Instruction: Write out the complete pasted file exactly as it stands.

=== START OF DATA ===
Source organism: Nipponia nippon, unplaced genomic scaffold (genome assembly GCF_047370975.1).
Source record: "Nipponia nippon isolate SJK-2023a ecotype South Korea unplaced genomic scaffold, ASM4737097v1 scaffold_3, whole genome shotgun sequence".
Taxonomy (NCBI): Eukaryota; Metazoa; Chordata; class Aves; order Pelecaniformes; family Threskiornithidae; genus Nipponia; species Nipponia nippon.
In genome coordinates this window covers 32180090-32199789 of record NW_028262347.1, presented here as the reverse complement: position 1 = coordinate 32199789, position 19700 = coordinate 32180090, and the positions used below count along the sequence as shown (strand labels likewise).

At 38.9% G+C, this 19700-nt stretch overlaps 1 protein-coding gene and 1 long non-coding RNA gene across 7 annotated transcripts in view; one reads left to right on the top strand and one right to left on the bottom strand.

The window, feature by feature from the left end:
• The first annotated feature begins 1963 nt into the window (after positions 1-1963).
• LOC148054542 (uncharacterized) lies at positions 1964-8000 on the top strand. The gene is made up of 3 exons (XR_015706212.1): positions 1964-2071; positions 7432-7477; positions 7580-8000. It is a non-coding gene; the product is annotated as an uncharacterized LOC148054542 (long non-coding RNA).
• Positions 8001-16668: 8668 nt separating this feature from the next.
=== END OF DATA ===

Source organism: Nipponia nippon, unplaced genomic scaffold (genome assembly GCF_047370975.1).
Source record: "Nipponia nippon isolate SJK-2023a ecotype South Korea unplaced genomic scaffold, ASM4737097v1 scaffold_3, whole genome shotgun sequence".
Taxonomy (NCBI): Eukaryota; Metazoa; Chordata; class Aves; order Pelecaniformes; family Threskiornithidae; genus Nipponia; species Nipponia nippon.
In genome coordinates this window covers 32180090-32199789 of record NW_028262347.1, presented here as the reverse complement: position 1 = coordinate 32199789, position 19700 = coordinate 32180090, and the positions used below count along the sequence as shown (strand labels likewise).

At 38.9% G+C, this 19700-nt stretch overlaps 1 protein-coding gene and 1 long non-coding RNA gene across 7 annotated transcripts in view; one reads left to right on the top strand and one right to left on the bottom strand.

The window, feature by feature from the left end:
• The first annotated feature begins 1963 nt into the window (after positions 1-1963).
• LOC148054542 (uncharacterized) lies at positions 1964-8000 on the top strand. The gene is made up of 3 exons (XR_015706212.1): positions 1964-2071; positions 7432-7477; positions 7580-8000. It is a non-coding gene; the product is annotated as an uncharacterized LOC148054542 (long non-coding RNA).
• Positions 8001-16668: 8668 nt separating this feature from the next.